Seminole Theatre reopens after decades of dormancy. 

Pinnacle Venue Services has signed a five-year agreement with the City of Homestead, Fla., to manage the historic and newly-renovated Seminole Theatre.

“This is our first foray into the full facility management,” said Doug Higgons, managing partner of Pinnacle. “Through the process we really got into the community and tried to understand what their vision was for the facility. It’s a balance of being a true community performing arts theater and also a spot for touring artists to come and play in south Florida. Really the goal as we reactivate the theater is to activate downtown Homestead and once again bring life to this great town.”

Pinnacle, which was co-founded by Higgons in November 2014, won the contract through a competitive RFP bid process in the spring, being chosen by a selection committee and then confirmed by city council.

“We liked that the principals have years of experience with much larger organizations,” said Stephen Scott, director of the Community Redevelopment Agency for the City of Homestead and a member of the selection committee that chose Pinnacle. “We’re getting them as a young, new company trying to make its name in the community, but we’re getting the benefit of years of experience behind that. We thought it was a good marriage for a struggling brand new theater trying to establish itself.”

A large part of the process for Pinnacle was, and still is, community involvement and feedback. Likewise, the feedback Scott said he has received from leaders in the community about Pinnacle has been very positive.

“It’s truly a community-supported venture to get it where it is,” said Higgons. “As a company, we’re excited to work with the city to make it come alive.”

Pinnacle will be in charge of all management and operational services for the 500-seat theater, while being supported by Anchor Arts Management out of Miami Beach, Fla., in programming. And after a nationwide search, Pinnacle named Mickey McGuire as the new executive director.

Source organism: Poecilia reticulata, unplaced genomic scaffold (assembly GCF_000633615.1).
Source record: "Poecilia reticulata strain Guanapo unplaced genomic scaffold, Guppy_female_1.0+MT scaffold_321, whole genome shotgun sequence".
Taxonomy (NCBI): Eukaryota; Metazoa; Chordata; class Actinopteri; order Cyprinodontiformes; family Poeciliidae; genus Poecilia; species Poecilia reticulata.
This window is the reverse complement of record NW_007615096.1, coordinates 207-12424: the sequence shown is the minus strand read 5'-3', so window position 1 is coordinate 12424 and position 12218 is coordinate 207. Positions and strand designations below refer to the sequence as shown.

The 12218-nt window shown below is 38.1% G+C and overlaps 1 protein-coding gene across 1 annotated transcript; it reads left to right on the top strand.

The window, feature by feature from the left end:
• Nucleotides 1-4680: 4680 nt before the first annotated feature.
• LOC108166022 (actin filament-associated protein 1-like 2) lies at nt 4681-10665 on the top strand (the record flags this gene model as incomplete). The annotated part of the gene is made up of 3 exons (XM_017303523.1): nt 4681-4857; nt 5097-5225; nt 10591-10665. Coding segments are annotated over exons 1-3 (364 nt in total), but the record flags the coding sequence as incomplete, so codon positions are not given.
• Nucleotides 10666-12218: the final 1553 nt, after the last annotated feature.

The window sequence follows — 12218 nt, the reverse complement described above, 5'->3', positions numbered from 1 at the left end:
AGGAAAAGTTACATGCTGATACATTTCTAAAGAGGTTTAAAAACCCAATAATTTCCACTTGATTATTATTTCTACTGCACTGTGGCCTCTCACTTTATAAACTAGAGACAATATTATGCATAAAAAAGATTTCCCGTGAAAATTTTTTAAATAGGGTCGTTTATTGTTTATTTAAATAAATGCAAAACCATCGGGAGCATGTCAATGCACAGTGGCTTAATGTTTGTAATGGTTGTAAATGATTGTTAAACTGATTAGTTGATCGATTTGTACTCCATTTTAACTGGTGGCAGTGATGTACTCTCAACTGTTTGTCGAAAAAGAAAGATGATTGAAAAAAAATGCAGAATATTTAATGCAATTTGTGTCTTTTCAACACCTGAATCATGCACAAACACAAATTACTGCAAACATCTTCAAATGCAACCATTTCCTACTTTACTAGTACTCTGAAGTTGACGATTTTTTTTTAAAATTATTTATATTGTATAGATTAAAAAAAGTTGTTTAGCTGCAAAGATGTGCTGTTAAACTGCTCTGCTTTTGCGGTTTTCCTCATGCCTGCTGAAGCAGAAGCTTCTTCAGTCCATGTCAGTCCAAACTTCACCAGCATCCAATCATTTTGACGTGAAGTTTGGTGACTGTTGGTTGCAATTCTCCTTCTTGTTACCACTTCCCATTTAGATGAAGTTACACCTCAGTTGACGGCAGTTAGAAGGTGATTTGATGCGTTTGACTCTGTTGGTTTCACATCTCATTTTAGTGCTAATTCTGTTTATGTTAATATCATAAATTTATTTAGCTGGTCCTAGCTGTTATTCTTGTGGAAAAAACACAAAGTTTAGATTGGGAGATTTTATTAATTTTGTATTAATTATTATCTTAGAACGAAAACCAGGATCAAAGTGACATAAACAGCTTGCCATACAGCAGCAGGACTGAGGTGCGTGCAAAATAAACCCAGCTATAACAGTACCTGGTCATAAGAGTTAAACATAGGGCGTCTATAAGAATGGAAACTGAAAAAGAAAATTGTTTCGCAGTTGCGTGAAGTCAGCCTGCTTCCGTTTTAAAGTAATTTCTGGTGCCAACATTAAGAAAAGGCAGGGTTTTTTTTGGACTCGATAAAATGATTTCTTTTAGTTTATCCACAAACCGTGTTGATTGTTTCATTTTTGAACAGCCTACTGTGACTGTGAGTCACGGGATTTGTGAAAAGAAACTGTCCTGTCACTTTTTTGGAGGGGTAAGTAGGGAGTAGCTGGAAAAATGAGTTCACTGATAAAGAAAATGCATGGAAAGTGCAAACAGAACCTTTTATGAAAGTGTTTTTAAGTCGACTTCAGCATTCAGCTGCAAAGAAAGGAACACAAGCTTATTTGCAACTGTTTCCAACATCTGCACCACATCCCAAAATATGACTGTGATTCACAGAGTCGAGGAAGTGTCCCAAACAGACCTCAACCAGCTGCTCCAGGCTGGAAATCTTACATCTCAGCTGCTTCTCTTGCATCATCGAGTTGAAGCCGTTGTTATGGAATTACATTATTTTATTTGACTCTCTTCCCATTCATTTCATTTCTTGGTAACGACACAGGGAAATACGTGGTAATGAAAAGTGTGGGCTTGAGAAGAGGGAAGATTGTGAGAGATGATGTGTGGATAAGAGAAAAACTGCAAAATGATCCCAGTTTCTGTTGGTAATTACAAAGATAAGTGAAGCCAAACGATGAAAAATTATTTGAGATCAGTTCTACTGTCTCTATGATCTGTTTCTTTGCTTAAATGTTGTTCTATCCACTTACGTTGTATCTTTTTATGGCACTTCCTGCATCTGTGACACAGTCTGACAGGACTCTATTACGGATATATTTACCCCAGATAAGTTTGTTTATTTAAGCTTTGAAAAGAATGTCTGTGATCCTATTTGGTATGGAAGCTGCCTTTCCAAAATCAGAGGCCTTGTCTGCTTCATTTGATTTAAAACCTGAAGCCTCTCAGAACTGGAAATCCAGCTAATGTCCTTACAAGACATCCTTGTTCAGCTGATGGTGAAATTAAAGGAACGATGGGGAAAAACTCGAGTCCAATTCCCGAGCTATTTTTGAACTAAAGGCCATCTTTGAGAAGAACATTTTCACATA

“Mickey was the right fit and the right balance of energy and experience and just brought a real understanding of the arts on a national level to Homestead,” said Higgons. “It’s really going to be a great fit with the community.”

Built in 1921 as a movie theater, Seminole Theatre closed in 1979 after undergoing financial stress and sustaining large amounts of damage when Homestead was devastated by Hurricane Andrew in 1991. The renovation and reopening process was a long and hard one led by devoted community groups. In May 2014, 64 percent of Homestead voters voted in favor of a $5 million bond referendum to renovate the historic theater as a cultural center, which was followed by the awarding of two state grants that totaled $550,000.

“It was the center of life in Homestead and the downtown area,” said Scott. “Now we’re hoping it’s going to be the catalyst for the revitalization of our downtown area.”

The official opening gala will take place on Dec. 12 with the theater’s first show, A Night on Broadway, which has completely sold out. That night the theater’s first pass season, called the Seminole Theatre Showcase Series, will be also be announced.

“Homestead is a very tight-knit community, and the residents have been waiting a long time for this,” said Scott. “There was something very symbolic about the theater being shuttered, and I think there’s something very symbolic about it opening up again. Especially for the longtime residents who have been excited to have the doors back open. We’re still working on small items and trying to get it completely ready, but we’re opening Saturday night. Nothing is going to stand in the way of that.”

Going forward, Pinnacle is working on a partnership with a Miami Dade College campus just down the street from the theater. The 10,000-student college is the only Miami Dade College campus without a theater, so the opportunity for the school to use the facility for educational and performance purposes is an obvious one. Beyond that, Pinnacle is also working towards programming in its own right as Higgons said they are already busy with bookings and events.

“This is the most exciting time and the most difficult time,” said Scott. “We have all kinds of visions. It’s going to be really fun, but it’s going to be a challenge because Homestead is such a unique community. We are so diverse, so there are a lot of opportunities for different types of theater and performance and an audience for a variety of things. Programming can be extremely varied and extremely diverse and that serves the community.”

Interviewed for this story: Doug Higgons, (757) 323-9380; Stephen Scott, (305) 224-4435